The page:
Project Life Jacket tells the story of nine Syrian refugees, who, after fleeing across the Mediterranean, were stuck in Greek Transit camps. Their stories have been illustrated on a unique and symbolic canvas – real, used life jackets found on the beaches of Greece. The goal of the project is to put the topic back on the agenda of politicians, the media and the European public with this unique expression of their true stories.
Project Life Jacket Draws Attention to Refugees
The people behind Project Lifejacket want you to see these people not as ‘refugees‘, but as people with jobs, hobbies and dreams. With the real lives they had before they were forced to flee.
Abdel Azeez 21, Syria, Homs
Abdel is multitalented. He was the captain of his football team in the second highest league and was feared for his wide passes from midfield – just like Iniesta, the player he so admires. Chess was his second passion after football. He was also taken with all things creative on the computer: he taught himself picture editing, web and logo design and furthered his knowledge in many courses. It is this knowledge that motivates him to continue.
Abdel’s story on a lifejacket:
Ghalia 48, Syria, Aleppo
Ghalia is the mother of 9 adult children. They all had good jobs they enjoyed doing. She herself worked as a household helper in various homes and on farms in the region. She and her whole family had a good life despite the early death of her husband from cancer. Ghalia misses her home, she could never have imagined leaving it. How could she? They had everything they needed. They were happy.
Ghalia’s story on a lifejacket:
Ahmad, 52, Syria, Aleppo
Ahmad does not just have one job – he has many. Ahmad is good at working with his hands. Whether it is working at a building site or tinkering around, he always manages to find a simple solution to every problem, no matter how complicated. That is why Ahmad is always ready to give a helping hand to everyone. No matter who they are or where they come from.
Ahmad’s story on a lifejacket:
Abeer, 25, Syria, Daraa
Abeer read English at the University of Damascus und was about to realise her dream of becoming a teacher. She had just got her teaching degree but before she could give her first lesson she had to flee. Now she wishes for nothing more than peace for her country and the safety of her daughter.
Abeer’s story on a lifejacket:
Farooq, 39, Syria, Al-Shaykh Maskin
Farooq often thinks back to his carefree childhood. He misses this feeling now. No matter where he ends up with his family, he would like to experience this feeling again. He used to work as a vet on a large poultry farm, where he was responsible for the wellbeing of all the animals. With his salary he and his family were able to live well and worry-free.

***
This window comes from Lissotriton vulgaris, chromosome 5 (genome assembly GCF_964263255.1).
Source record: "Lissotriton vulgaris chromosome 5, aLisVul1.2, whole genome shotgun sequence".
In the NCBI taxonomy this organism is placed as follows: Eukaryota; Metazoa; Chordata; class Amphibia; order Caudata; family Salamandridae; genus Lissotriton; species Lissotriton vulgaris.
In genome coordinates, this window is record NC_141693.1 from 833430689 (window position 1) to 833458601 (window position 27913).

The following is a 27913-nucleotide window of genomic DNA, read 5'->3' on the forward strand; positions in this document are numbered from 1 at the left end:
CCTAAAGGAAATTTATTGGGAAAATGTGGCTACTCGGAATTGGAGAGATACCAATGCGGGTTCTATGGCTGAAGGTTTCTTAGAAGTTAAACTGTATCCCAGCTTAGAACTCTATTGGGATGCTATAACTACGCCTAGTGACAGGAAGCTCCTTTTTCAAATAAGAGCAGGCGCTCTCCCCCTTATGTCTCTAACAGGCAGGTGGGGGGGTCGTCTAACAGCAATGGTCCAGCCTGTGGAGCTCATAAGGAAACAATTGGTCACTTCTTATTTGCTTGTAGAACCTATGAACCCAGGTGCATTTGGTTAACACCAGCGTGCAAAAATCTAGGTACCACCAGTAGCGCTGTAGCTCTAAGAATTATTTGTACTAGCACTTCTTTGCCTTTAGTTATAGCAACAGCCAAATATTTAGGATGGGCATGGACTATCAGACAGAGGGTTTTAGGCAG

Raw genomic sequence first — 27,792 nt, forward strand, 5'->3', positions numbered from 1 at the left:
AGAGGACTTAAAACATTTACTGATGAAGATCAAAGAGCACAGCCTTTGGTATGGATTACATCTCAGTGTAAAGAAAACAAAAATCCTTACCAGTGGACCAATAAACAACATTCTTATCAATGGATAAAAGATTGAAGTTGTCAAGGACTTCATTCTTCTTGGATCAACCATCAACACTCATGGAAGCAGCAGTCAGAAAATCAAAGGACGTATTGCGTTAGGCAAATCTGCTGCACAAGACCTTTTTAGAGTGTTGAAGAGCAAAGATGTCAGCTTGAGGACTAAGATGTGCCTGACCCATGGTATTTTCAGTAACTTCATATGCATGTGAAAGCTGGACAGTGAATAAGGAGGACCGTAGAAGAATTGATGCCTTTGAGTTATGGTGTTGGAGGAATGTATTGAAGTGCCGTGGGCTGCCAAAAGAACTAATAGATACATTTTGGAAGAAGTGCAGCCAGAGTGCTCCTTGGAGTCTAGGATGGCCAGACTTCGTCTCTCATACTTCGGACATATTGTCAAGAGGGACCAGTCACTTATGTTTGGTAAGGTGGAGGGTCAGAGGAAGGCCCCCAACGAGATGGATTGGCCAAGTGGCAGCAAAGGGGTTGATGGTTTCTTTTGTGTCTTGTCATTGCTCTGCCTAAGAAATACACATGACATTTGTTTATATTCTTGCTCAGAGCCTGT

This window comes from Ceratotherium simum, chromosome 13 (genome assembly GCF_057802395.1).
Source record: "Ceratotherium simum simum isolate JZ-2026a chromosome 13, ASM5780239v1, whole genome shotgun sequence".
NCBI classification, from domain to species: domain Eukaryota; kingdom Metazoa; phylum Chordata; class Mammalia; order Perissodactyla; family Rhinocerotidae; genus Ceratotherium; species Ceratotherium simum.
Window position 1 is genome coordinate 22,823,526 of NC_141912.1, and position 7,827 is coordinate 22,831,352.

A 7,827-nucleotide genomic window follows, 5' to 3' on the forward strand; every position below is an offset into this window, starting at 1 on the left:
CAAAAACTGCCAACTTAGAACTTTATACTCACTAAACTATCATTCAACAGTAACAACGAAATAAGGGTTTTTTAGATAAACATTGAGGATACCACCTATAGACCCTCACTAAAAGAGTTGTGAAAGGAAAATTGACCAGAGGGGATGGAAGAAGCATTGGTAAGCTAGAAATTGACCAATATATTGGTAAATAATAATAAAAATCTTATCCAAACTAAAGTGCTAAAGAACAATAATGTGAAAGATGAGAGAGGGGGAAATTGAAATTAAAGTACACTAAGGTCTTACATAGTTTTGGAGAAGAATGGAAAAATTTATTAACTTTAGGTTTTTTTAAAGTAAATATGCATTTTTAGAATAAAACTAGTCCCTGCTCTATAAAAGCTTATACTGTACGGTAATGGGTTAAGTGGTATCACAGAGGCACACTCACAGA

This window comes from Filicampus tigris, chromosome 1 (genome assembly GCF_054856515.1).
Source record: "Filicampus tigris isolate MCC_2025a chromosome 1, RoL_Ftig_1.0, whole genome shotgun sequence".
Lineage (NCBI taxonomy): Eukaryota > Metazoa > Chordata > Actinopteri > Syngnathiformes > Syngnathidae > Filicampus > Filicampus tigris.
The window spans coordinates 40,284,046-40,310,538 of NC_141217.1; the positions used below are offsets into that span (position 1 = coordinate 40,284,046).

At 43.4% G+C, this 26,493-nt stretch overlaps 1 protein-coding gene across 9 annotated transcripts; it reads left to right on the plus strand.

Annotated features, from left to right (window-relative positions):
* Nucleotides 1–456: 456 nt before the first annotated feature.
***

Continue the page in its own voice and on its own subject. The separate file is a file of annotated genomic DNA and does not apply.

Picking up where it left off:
Farooq’s story on a Lifejacket:
Esmail, 47, Syria, Deir ez-Zor
Esmail used to love walking through the historic, ancient part of his home town with its’ many old monuments. However, he is not only interested in the past but in the present too. At home, he was reading anything he could get his hands on – books, letters, short stories. His wife comes from a good home and together they did everything in their power to give their children a good life.
Esmail’s story on a lifejacket:
Ismael, 36, Syria, Al-Raqqah
Ismael will not and cannot understand why there are wars. Why there is a war in Syria and in other places in the world. His understanding of humanity is that people help each other – no matter what their religion or their place of birth. In his homeland he often used to think about humanity and its many themes. Whilst reading in his own library or whilst teaching French with his students.
Ismael’s story on a lifejacket:
Mohammed, 21, Syria, Aleppo
Mohammad was forced to join the Syrian army. Previously he used to be a car mechanic and a passionate sportsman. He regularly met his friends to play football and go to the fitness club. He misses his country, his home, his friends and his hobbies.
Mohammed’s story on a lifejacket:
Abdel Kareem 22, Syria, Harran al-Awamid
Abdel is a man of simple means and he does not need much in life to be happy. But despite not having much to start with, now he has lost nearly everything. All that remain are his childhood memories and his pride in what he achieved: his job and his small family.
Abdel’s story on a lifejacket:
Project Lifejacket pleads that you REMEMBER WHO THESE PEOPLE ARE. Act now and help refugees with https://www.projectlifejacket.com
How Can You Help?
The more people know about Project Life Jacket, the greater the pressure on European governments to do something. It is up to each and every one of us to bring the refugee crisis to people’s attention again. Tell your friends about the project, share this post, the website or the video on your social media channels, join Thunderclap or directly support one of the below organizations through volunteer work or through donations of money and goods.
Project Life Jacket was brought to life by a group of people and the NGO “The Voice Of Thousands” who noticed the following: the refugee crisis is not abating but the media coverage of it is. This injustice was the reason why the creators wanted to draw the attention of the European public back to the ongoing problem. In doing this they wanted to focus on one very special aspect.